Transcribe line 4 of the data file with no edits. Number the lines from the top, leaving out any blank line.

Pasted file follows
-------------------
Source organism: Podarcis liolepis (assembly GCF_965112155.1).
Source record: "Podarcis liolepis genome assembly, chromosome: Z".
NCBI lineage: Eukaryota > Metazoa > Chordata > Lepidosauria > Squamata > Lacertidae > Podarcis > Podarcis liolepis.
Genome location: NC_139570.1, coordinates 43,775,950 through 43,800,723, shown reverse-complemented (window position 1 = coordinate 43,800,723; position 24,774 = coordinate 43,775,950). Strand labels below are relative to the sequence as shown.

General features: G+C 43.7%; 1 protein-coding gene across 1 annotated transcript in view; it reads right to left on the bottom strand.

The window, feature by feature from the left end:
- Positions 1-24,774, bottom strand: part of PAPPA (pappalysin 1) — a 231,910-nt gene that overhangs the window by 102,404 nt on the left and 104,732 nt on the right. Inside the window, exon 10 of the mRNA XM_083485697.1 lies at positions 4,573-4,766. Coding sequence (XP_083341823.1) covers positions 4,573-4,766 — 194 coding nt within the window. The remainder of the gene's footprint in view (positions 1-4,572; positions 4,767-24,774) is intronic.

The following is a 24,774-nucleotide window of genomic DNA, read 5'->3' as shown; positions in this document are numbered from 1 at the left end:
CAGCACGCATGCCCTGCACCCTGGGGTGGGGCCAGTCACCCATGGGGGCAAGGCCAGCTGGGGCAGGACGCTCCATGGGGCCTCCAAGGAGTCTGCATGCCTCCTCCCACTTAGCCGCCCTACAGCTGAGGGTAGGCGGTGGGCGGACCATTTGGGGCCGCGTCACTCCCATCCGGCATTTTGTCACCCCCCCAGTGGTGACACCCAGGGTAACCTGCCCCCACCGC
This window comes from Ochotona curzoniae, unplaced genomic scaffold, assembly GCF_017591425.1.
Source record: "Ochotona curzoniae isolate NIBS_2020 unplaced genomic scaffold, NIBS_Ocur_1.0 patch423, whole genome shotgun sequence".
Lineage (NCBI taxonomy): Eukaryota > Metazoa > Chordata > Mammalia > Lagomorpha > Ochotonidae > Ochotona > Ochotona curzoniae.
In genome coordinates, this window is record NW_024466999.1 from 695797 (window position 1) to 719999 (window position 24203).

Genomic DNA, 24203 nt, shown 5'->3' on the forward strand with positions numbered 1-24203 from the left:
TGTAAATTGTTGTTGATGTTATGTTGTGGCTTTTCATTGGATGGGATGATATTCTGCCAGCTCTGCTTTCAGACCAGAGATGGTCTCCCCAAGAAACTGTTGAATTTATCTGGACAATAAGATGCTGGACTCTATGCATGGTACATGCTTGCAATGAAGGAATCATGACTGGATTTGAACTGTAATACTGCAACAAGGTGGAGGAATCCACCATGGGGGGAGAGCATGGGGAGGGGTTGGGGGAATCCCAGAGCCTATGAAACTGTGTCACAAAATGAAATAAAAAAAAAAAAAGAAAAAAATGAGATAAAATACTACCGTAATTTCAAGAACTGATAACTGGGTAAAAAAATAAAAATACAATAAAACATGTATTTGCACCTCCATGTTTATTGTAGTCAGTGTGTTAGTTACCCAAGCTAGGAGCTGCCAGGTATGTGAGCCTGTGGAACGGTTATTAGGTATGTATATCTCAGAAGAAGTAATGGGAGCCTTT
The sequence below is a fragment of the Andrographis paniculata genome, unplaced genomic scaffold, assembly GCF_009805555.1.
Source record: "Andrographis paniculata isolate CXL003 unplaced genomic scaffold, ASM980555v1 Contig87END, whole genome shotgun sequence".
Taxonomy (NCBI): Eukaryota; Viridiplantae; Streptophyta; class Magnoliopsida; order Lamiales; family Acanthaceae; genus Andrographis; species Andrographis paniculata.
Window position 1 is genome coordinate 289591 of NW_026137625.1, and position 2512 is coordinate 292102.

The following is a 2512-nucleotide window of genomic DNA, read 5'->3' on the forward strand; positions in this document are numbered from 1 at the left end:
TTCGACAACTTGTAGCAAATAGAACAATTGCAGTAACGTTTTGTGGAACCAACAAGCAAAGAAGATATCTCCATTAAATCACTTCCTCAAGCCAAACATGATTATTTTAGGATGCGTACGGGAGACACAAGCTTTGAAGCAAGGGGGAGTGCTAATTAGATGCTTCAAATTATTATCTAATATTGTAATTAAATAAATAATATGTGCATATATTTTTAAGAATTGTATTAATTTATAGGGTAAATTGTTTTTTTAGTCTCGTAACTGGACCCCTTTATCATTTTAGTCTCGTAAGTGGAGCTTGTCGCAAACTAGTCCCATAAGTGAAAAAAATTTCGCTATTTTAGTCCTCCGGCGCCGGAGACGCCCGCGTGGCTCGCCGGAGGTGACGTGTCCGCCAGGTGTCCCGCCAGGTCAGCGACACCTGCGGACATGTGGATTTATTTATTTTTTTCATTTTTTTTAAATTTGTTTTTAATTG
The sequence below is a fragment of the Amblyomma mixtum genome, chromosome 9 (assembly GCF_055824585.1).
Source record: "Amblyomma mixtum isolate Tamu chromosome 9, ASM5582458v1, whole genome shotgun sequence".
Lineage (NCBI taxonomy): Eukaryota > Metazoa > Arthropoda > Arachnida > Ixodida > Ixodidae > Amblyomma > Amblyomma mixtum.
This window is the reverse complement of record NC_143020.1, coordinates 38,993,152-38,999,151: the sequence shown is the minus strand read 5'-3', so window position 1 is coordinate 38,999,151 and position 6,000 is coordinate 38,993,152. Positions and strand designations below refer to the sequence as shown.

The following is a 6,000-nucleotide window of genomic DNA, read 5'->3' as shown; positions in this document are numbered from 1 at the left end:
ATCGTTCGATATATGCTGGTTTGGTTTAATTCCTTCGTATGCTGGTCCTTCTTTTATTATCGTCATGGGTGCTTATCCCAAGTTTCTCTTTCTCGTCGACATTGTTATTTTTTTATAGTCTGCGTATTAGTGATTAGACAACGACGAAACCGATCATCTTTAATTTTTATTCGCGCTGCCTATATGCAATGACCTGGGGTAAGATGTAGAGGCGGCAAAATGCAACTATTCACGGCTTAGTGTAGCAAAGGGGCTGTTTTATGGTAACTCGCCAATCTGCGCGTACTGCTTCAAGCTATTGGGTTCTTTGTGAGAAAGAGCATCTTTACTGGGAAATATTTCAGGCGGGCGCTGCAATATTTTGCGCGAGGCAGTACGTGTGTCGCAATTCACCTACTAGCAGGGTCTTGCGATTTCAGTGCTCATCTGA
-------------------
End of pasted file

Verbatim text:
Genome location: NC_139570.1, coordinates 43,775,950 through 43,800,723, shown reverse-complemented (window position 1 = coordinate 43,800,723; position 24,774 = coordinate 43,775,950). Strand labels below are relative to the sequence as shown.